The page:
Birdwatchers rejoice as first sign of spring spotted in Sweden

Birdwatchers rejoice as first sign of spring spotted in Sweden
Is it a bird? Is it a plane? No, it's a crane! File photo: Jan Collsiöö/TT
After a long winter, you can't blame the Swedes (or us) for grasping at straws.

The migratory birds are on their way back to northern parts of the world, with the first crane (trana) sighted at Lake Hornborga in south-western Sweden on Tuesday afternoon.

This is a big deal in Sweden, and often described as one of the first signs of spring.

Thousands of Eurasian cranes – or grus grus, a tall, grey-feathered bird – pass through the wetlands at Lake Hornborga in spring every year, the final pit stop on a journey from their winter homes in Spain.


File photo of cranes “dancing” at Lake Hornborga. Photo: Adam Ihse/TT

Tourists regularly flock to the lake to watch the cranes – at peak periods there can be around 15,000 birds there at once – whose peculiar movements almost look like an uncoordinated dance performance.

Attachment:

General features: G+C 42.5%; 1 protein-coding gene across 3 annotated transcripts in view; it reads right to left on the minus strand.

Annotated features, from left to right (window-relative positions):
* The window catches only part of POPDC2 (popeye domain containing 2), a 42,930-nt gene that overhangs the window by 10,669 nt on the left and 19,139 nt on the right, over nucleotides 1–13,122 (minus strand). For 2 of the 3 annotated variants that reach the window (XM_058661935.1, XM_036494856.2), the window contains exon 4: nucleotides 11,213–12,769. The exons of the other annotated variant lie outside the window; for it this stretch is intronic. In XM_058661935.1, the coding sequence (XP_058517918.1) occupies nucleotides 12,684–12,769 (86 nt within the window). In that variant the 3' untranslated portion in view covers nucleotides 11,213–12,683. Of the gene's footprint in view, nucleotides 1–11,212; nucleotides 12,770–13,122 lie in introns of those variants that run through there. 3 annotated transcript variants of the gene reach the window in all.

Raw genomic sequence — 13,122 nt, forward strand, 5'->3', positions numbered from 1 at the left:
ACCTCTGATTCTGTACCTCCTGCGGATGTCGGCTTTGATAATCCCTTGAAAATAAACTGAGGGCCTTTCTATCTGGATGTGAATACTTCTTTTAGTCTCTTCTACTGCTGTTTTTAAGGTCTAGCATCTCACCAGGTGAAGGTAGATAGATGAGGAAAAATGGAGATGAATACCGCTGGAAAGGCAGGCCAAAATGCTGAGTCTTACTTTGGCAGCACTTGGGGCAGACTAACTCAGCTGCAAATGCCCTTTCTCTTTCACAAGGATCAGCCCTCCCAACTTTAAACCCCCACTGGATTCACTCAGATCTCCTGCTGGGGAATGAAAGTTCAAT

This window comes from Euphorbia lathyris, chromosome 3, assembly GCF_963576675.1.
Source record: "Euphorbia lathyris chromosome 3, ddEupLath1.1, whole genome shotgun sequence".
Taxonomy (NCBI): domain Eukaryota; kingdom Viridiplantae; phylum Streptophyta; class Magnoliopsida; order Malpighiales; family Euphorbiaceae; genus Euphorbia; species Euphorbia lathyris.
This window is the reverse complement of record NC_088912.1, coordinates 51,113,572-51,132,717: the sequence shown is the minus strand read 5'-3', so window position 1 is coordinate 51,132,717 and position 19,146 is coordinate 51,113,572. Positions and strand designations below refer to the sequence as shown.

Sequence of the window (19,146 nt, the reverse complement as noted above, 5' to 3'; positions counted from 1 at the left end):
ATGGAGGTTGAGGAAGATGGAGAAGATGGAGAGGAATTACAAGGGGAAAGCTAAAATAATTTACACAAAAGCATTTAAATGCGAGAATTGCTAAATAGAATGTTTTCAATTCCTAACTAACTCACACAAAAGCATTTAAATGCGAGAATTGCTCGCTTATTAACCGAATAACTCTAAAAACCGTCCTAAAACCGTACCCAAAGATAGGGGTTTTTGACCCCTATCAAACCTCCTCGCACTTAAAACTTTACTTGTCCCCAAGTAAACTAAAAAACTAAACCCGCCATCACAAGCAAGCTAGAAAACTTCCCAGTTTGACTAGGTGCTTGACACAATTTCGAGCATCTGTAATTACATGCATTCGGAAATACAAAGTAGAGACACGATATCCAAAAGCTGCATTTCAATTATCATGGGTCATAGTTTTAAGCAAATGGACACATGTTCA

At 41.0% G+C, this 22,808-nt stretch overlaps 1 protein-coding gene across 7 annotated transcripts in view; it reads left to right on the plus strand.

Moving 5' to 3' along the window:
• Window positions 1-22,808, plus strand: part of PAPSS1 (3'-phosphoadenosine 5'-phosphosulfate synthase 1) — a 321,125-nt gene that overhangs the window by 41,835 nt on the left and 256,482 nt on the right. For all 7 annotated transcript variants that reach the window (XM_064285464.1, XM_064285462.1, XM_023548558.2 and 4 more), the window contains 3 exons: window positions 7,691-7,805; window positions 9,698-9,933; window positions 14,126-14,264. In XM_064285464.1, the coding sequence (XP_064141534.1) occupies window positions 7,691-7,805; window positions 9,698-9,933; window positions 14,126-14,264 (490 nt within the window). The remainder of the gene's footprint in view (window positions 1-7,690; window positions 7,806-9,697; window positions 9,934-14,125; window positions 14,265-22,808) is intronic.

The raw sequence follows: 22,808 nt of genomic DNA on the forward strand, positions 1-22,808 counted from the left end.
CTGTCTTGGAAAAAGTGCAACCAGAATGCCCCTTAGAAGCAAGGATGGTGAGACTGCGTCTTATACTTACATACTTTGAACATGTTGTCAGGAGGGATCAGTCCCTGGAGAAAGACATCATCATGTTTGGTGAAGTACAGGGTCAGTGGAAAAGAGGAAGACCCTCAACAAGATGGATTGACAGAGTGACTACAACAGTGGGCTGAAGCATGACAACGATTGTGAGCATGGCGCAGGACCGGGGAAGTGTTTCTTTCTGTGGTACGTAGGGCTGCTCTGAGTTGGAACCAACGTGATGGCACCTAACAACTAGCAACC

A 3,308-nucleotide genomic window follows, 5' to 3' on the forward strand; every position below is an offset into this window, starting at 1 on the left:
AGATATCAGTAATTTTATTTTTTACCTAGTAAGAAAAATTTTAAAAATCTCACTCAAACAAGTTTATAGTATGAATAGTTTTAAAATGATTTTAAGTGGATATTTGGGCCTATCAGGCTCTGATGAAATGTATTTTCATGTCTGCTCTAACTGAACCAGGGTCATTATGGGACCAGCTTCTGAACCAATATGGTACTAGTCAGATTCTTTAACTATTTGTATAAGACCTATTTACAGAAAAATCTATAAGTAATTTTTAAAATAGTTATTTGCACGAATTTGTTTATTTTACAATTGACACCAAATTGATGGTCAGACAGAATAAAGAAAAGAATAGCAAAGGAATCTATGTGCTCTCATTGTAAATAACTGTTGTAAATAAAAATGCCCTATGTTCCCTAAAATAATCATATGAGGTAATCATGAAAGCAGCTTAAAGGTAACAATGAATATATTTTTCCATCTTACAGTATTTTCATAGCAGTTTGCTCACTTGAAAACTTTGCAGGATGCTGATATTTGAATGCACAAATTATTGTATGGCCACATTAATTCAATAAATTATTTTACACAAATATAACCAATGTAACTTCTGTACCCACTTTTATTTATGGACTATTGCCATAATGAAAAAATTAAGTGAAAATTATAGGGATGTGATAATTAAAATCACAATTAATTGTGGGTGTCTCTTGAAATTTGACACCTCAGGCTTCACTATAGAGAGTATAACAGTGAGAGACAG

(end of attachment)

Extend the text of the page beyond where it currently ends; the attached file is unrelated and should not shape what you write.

Indeed, it is known as the Great Crane Dance and visitors can even follow the number of cranes at the lake on the county administration board's information site to know when it is the best time to visit.

The first crane was reported by birdwatcher Kristian Kjellberg who spotted it from his kitchen window as it landed at the still snow-and-ice-covered lake.

“It usually arrives in February, so it is a bit late,” said Sofie Stålhand, head of a nature centre at Lake Hornborga, in a statement.